If your site does not already have a htaccess file, then you will need to create one. It should be in the root of your *public directory for your website, (e.g. /home/ or ~/www/, etc).

1<Files .htaccess>
2order allow,deny
3deny from all
6<IfModule mod_rewrite.c>
7	Options +FollowSymLinks
8		RewriteEngine on
10	# custom config settings here

Each htaccess file on you site will have a similar layout. The beginning will usually restrict access for people browsing to the file and reading it in their browser. Then it may check for a module, like mod_rewrite. And finally have actual commands and configuration settings for your web server to use to handle web requests

Redirect http to https

To actually redirect all http requests into https, you only need to add 2 lines of config to your htaccess file. Not including the comment:

1# redirect all http to https
2RewriteCond %{HTTPS} off
3RewriteRule ^(.*)$ https://%{HTTP_HOST}%{REQUEST_URI} [L,R=301]

RewriteCond ... : tells the web server to only rewrite on the condition of https being off (aka http)

RewriteRule ... : this tells the web server how to rewrite the url based on the previous condition statement. In this case, we take the entire url from the user "(.*)" and send it back to using https.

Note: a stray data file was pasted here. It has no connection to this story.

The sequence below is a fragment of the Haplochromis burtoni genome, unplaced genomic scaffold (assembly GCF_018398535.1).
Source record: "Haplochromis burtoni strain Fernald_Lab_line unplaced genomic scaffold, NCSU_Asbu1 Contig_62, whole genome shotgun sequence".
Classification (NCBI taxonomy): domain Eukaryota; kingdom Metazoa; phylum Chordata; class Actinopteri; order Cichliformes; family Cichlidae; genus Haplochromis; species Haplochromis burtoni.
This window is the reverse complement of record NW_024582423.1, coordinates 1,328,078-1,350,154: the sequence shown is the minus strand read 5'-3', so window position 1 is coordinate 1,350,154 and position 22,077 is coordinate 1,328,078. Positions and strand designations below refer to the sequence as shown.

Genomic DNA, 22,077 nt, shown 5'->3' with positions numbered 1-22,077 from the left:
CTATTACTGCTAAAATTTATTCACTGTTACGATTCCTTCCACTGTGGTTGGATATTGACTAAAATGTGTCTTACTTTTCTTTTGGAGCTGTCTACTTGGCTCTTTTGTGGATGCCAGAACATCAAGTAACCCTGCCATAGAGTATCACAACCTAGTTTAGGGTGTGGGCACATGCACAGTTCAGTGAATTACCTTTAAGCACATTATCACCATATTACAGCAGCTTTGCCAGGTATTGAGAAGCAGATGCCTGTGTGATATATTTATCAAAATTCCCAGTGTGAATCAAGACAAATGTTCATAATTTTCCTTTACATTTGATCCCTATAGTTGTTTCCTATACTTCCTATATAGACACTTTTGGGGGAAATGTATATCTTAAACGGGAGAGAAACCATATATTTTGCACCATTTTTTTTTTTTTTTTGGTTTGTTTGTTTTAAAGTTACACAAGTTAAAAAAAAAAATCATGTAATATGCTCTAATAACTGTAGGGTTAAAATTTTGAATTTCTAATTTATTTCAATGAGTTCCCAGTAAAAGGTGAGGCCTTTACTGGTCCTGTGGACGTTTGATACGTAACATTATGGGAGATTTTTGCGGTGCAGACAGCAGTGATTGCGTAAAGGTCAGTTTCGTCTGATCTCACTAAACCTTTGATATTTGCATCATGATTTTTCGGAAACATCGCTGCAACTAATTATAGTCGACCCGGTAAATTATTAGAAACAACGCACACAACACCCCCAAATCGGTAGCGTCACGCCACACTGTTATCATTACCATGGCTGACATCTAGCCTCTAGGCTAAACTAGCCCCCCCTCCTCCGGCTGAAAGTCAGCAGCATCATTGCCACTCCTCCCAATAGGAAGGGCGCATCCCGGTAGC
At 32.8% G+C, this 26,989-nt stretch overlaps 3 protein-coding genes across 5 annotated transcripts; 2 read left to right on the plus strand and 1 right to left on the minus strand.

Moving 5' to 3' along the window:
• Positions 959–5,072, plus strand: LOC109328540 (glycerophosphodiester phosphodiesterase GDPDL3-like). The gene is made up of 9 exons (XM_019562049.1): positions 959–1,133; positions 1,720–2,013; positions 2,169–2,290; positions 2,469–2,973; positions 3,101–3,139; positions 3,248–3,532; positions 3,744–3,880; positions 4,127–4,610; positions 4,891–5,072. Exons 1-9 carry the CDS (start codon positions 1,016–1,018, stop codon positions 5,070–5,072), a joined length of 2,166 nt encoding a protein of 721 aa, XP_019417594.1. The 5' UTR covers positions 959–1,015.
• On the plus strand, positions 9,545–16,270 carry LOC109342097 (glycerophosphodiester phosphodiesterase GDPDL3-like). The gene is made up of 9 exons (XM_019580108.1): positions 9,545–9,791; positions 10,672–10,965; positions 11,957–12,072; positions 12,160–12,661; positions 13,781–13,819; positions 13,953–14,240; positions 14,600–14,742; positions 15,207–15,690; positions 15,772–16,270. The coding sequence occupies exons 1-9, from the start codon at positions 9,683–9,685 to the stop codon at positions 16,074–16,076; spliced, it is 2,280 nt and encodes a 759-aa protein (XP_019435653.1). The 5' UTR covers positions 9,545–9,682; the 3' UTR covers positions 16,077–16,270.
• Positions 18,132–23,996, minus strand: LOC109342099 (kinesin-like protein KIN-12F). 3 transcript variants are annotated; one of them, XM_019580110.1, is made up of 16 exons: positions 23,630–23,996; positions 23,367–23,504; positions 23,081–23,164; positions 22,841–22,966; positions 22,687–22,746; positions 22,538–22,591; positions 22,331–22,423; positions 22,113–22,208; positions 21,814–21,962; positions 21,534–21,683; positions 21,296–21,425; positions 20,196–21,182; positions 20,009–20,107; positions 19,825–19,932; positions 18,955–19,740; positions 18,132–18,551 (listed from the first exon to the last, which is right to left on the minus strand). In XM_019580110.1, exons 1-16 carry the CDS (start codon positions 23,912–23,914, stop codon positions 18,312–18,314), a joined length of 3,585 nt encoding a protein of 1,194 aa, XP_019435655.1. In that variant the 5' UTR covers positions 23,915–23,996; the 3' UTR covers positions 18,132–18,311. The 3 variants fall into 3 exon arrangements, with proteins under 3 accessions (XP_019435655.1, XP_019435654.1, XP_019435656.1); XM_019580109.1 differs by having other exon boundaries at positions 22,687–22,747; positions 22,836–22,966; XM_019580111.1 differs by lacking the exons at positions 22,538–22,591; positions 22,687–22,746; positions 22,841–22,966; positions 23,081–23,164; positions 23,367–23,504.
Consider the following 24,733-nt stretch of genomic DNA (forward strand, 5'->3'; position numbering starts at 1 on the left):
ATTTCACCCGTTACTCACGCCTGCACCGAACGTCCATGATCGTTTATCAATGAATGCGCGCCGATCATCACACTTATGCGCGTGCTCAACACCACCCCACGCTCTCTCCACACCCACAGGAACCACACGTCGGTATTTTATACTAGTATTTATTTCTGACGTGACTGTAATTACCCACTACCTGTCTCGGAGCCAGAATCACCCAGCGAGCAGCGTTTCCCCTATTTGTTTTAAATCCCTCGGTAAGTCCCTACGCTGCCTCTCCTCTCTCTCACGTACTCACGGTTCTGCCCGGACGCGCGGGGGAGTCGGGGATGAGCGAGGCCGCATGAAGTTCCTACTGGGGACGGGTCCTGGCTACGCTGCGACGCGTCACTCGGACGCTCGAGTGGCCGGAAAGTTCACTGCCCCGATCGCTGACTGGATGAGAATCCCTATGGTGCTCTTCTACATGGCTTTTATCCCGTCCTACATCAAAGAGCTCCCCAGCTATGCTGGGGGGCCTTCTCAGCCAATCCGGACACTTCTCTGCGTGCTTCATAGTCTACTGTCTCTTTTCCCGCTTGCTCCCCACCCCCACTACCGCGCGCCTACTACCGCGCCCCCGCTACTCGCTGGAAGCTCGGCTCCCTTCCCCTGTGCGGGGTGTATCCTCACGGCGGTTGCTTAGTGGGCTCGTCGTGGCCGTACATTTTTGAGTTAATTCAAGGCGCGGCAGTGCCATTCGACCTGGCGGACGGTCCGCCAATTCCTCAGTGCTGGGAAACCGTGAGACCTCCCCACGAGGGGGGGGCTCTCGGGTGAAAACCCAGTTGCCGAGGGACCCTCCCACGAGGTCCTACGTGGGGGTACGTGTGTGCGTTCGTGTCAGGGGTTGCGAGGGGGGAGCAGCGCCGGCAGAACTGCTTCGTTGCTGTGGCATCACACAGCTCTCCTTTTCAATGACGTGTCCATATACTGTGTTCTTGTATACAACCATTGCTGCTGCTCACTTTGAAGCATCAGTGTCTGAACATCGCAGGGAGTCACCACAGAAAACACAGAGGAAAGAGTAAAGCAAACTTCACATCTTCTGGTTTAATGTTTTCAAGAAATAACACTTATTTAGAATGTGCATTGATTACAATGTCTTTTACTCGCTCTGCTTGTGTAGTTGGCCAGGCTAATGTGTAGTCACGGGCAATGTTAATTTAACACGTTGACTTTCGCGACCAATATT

Force https on WordPress

If you are trying to force https on WordPress, then you have a few options. You can edit the already included .htaccess file in your public website directory just like above. Simply grab those 2 lines of htaccess config above and place it before all the other RewriteCond/RewriteRule statements, and you are ready to go.

If you do not feel comfortable editing this file (and that's cool too), there are a couple of free plugins for WordPress that handle this nicely: like Really Simple SSL and WP Force SSL.

Force http on localhost (https everywhere else)

You may start to run into issues while trying to redirect http to https in your localhost server or development environment. Usually for the simple fact that your local dev server likely does not have https/ssl enabled. Unless you are using something cool like Laravel Valet to get a secure local dev environment.

By adding a few extra RewriteCond statements before your RewriteRule that forces https, you can tell the Apache/LiteSpeed web server to not force https on your local dev environment, aka localhost.

First checking for the remote ip address for localhost (, since some server setups may return this one. Then checking for the other common remote address for local host (::1). And finally checking for the remote host being your local ip address.

1<Files .htaccess>
2order allow,deny
3deny from all
6<IfModule mod_rewrite.c>
7		Options +FollowSymLinks
8		RewriteEngine on
10		# force https in the browser (but not on localhost)
11		RewriteCond %{REMOTE_ADDR} !^127\.0\.0\.1
12		RewriteCond %{REMOTE_ADDR} !^::1
13		RewriteCond %{REMOTE_HOST} !^127\.0\.0\.1
14		RewriteCond %{HTTPS} off
15		RewriteRule ^(.*)$ https://%{HTTP_HOST}%{REQUEST_URI} [L,R=301]

Every website or project I work on, I use this. It works like a charm. Keeping the public websites secure for actual users on the internet. While also not trying to force https in my local development environment. Life changing.